A Conversation with Robert Pinsky

author: Robert Pinsky, English Department, Boston University
published: March 20, 2014,   recorded: February 2006,   views: 1906
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Description

There’s much to please the literate listener in this feast of spoken (and sung) words.

First, Robert Pinsky and his composer collaborator Tod Machover offer a glimpse of their opera-in-progress, Death and the Powers. A story about the evolution of humans, Pinsky reassures that it won’t be “a trite Frankenstein story.”

David Thorburn guides the subsequent conversation, with an occasional poke here and there for his old friend and graduate school classmate. They discuss the rationale behind Pinsky’s Favorite Poem Project, where ordinary Americans read their favorite poems. Says Pinsky, “We’re establishing a true elite of people who understand a poem, can incorporate it and read it aloud in a way that other people can perceive it, against the false elite of people who get tenure at Yale or Harvard or BU and often don’t know anything about what a poem actually is.” Pinsky describes the difficulty of writing a good poem: “You’re much more like trying to keep an airplane in the air or save the patient. You’re desperately trying to make something that works.”

He reads from a recent book of prose, The Life of David. The character “is a killer and poet, artist and politician, a terrible and great person.” Pinsky is “interested in the yin and yang, the quality of David to be all of the above and of Jews to be all of the above,” which is related in his mind “to the ambition of writing a kind of poetry where anything can be included.”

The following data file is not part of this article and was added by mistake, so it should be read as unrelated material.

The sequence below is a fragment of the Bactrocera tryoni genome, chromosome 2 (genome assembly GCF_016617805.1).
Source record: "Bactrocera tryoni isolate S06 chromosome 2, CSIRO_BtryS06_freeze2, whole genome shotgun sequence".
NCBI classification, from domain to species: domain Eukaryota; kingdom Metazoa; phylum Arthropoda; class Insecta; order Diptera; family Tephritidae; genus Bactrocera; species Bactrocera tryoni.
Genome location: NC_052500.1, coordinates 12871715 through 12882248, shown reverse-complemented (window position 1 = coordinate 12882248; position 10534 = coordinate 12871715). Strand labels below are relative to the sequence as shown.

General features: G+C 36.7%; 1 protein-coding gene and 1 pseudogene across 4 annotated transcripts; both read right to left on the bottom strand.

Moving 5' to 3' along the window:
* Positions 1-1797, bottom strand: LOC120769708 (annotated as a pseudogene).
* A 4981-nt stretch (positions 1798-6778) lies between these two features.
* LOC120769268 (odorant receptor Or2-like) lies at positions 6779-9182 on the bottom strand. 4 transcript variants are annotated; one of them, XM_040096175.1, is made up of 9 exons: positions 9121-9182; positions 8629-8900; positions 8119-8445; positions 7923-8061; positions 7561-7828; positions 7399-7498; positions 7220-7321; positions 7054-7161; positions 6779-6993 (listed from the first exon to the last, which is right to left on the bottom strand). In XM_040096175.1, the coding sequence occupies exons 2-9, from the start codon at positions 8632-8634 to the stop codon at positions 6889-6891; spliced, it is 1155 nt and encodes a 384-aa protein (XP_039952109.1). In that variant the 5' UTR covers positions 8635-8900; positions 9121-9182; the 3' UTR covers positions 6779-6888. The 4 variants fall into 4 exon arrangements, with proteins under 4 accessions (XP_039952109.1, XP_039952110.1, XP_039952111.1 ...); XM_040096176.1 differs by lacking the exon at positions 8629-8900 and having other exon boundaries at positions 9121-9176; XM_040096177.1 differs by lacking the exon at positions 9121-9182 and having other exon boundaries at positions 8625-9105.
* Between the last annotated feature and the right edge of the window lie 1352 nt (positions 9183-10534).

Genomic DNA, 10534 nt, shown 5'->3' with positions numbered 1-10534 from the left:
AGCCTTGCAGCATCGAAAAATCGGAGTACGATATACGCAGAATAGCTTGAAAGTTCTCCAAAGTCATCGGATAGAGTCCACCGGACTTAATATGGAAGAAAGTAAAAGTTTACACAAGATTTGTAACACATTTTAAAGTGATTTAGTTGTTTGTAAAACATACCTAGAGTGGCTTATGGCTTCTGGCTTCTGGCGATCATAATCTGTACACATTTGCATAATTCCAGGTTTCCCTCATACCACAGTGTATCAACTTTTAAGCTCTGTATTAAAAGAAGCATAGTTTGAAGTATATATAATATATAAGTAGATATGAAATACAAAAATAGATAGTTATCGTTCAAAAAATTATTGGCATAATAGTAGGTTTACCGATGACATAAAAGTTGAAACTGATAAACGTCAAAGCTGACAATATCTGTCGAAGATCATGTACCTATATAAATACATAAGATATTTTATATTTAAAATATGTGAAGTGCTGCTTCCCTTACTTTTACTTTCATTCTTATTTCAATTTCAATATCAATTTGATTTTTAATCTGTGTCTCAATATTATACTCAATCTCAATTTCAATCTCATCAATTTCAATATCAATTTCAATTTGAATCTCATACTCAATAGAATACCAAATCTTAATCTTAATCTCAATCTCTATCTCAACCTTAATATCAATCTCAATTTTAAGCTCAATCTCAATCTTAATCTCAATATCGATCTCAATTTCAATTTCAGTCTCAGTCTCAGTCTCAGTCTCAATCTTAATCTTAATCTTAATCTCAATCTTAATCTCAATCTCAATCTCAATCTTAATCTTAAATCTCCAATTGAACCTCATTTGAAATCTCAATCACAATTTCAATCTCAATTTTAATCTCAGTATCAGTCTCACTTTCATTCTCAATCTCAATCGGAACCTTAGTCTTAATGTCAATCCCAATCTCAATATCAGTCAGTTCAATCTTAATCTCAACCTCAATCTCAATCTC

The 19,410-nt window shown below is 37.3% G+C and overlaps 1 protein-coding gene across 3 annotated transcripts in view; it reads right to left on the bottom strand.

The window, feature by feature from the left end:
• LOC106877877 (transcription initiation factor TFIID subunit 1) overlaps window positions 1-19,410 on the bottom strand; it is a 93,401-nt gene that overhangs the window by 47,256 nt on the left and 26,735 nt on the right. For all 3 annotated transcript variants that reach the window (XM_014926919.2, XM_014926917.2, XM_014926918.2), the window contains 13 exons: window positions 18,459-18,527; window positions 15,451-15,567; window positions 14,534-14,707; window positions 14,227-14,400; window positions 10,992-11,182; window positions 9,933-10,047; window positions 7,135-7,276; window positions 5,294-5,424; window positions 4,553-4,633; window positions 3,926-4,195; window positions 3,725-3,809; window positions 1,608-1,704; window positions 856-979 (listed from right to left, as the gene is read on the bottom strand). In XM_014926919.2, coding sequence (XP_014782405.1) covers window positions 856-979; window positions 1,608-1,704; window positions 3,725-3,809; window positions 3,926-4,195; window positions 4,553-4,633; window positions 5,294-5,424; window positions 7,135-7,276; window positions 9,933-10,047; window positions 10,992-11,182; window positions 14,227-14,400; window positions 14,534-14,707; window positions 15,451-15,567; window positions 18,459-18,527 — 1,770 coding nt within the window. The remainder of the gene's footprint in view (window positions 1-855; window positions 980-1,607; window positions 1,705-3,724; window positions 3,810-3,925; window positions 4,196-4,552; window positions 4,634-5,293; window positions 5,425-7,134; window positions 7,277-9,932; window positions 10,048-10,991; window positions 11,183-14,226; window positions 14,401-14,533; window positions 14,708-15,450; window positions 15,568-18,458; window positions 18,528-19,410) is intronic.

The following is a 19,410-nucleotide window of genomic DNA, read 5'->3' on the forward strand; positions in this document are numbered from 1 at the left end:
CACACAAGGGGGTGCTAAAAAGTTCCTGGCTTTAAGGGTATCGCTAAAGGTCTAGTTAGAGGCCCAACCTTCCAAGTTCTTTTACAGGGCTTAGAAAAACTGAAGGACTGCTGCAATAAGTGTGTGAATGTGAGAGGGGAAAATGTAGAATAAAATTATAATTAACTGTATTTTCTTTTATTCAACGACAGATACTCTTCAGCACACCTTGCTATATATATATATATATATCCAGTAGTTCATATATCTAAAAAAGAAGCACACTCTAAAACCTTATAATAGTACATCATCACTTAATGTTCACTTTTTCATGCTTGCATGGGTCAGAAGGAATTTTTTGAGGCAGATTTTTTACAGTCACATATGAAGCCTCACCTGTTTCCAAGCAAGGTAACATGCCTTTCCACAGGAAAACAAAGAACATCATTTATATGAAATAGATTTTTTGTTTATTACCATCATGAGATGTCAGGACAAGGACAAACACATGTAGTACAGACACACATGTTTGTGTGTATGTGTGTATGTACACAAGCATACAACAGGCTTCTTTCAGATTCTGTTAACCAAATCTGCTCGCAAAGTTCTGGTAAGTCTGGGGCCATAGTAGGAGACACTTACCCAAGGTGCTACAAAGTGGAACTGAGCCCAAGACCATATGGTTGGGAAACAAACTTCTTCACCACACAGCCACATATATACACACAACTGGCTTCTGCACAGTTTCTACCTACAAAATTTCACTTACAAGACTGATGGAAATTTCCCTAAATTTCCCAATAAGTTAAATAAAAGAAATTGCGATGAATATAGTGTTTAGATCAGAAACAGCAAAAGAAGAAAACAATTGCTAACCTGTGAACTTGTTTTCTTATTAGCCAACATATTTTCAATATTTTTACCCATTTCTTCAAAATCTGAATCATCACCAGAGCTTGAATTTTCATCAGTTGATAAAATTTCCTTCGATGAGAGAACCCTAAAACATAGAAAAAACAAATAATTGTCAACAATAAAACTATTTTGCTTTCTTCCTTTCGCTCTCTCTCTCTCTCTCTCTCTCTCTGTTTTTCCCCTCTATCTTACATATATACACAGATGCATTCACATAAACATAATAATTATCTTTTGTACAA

Thorburn and Pinsky reminisce about their Stanford teacher, Yvor Winters, whose poetry inspired a Pinsky parody, including the following couplet: “I now insert a seedless roll into/ My lunchbox, but I shall be shortly through.”

About contemporary poetry, Pinsky notes: Lots of people want to write poetry, but are afraid of being clumsy….I feel every time I write I’m risking seeming stupid, banal. You have to confront your own ambivalence.” As for writing a good poem, “it’s like this: You have to climb a mountain, find your way through a maze, get to the field that has the tree in it, climb up to the top of the tree and wait for a thunderstorm. Then it’s easy once you’re hit by lightning. You go through a lot of froufrou before you get there.”

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